FIGS. 6B and 6C are similar to FIG. 6A but correspond to y-axis yaw sensed motion and x-axis pitch sensed motion. The tone signals shown in portion D of FIG. 6B may be 1,000 Hz and are separated by a time interval t3. The tone signals shown in portion E may be 1,100 Hz are separated by a time interval t4 The audio tone signals shown in portion F of FIG. 6C may be 2,000 Hz and are separated by a time interval t5. Obviously, alternative frequencies and time intervals can be used for the audio tones. Thus, as shown in FIGS. 6A-6C, as the motion of the object is detected, a plurality of audio tones are intermittently supplied to the user based on the sensed motion of the object.

In addition, it is to be understood that the audio tones may also be audio messages, such as words. For example, the audio tones may be words, such as “left, left, left . . . right, right, right” that are presented to the user based on the sensed motion of the object. The interval between the words may also vary as that described for the audio tones.

The converted sensory signals to be applied via the mechanical and electrical stimulations also have a variation in spectral emphasis in proportion to the sensed motion. The variation in spectral emphasis in this regard includes applying more or less mechanical/electrical stimulation, etc. For example, FIG. 7A illustrates a wrist band 110 having a plurality of mechanical/electrical stimulators 112. For the case of mechanical stimulation, the stimulators 112 may be configured to vibrate or apply pressure to the skin of a user. For the case of electrical stimulation, the stimulators 112 may be configured to provide electrical pulses to the user. Thus, based on a Z-axis vertical motion sensed, the stimulators 112 in that region may be configured to vibrate or apply electrical impulses to the user. Similarly, based on the X-axis pitch and Y-axis yaw motion sensed, the stimulators 112 corresponding to those regions may also be configured to apply an appropriate amount of mechanical or electrical simulation. FIG. 7A illustrates a wrist band, however, a head band or anklet bracelet, etc. may also be used. In addition, the electrical/mechanical stimulators may be adjusted to be faint, noticeable, very strong, etc., by a dial (not shown) on the wristband. The stimulators 112 may be activated via wireless communication with the inertia process using a wireless communication port 114.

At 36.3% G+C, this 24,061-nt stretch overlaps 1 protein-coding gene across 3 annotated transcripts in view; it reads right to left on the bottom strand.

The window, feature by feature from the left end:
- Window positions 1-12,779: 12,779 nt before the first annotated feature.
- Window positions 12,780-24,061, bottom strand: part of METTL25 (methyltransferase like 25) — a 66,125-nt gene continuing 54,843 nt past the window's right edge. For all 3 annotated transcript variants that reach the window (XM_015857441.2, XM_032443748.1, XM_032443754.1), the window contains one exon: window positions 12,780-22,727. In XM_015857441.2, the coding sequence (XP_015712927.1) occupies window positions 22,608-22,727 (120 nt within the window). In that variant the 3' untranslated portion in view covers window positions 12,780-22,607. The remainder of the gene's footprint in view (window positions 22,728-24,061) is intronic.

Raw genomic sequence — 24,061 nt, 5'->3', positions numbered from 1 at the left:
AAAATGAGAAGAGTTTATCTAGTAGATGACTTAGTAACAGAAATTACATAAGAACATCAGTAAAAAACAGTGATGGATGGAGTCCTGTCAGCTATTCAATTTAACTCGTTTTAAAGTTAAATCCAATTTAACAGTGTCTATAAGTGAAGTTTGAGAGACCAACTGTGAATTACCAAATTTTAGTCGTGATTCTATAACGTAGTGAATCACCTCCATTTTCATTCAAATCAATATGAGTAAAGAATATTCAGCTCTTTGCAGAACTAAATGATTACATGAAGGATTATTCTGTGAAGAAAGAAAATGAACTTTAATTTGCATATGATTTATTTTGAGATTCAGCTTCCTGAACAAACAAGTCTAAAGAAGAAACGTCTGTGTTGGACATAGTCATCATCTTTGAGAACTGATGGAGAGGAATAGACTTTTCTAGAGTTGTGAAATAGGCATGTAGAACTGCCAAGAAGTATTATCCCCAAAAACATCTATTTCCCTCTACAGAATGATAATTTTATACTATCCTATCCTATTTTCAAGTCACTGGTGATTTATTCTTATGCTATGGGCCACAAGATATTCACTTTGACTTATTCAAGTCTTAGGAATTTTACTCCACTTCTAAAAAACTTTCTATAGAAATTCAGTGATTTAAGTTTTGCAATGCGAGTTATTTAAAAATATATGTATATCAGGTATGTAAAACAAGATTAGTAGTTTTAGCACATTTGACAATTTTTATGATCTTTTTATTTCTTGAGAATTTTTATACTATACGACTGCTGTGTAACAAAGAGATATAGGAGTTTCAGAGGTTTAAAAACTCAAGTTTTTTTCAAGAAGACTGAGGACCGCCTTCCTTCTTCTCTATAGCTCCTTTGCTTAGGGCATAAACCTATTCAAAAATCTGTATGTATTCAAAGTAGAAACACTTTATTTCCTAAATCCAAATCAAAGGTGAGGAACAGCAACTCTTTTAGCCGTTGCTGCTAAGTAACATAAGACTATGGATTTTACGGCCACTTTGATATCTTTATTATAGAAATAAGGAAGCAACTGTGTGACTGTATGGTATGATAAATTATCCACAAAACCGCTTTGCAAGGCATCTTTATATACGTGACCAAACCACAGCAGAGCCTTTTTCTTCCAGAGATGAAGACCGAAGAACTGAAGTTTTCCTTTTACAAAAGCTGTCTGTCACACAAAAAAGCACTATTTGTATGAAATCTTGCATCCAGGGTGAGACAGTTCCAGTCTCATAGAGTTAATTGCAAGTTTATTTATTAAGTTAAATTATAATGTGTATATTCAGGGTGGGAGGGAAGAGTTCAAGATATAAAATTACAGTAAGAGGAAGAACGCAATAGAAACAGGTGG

FIG. 7B illustrates a pendant receiver/transmitter 120 for presenting sensory signals to the user. As shown, the pendant receiver/transmitter 120 includes a receiver 44, a wireless communication port 124 and headphones 122. The receiver 44 receives sensory signals from the inertia processor 2 and presents the sensory signals to the user via the headphones 122. The wireless communication port 124 is configured to receive the sensory signals from the inertia processor 2 and to transmit these signals to the headphones 122. FIG. 7C illustrates speaker earrings 126 (i.e., earphones) which may be used instead of the headphones 122. Thus, a user may function without the inconvenience of wires or inner ear headphones. The speaker earrings 126 may come in a variety of fashionable looks.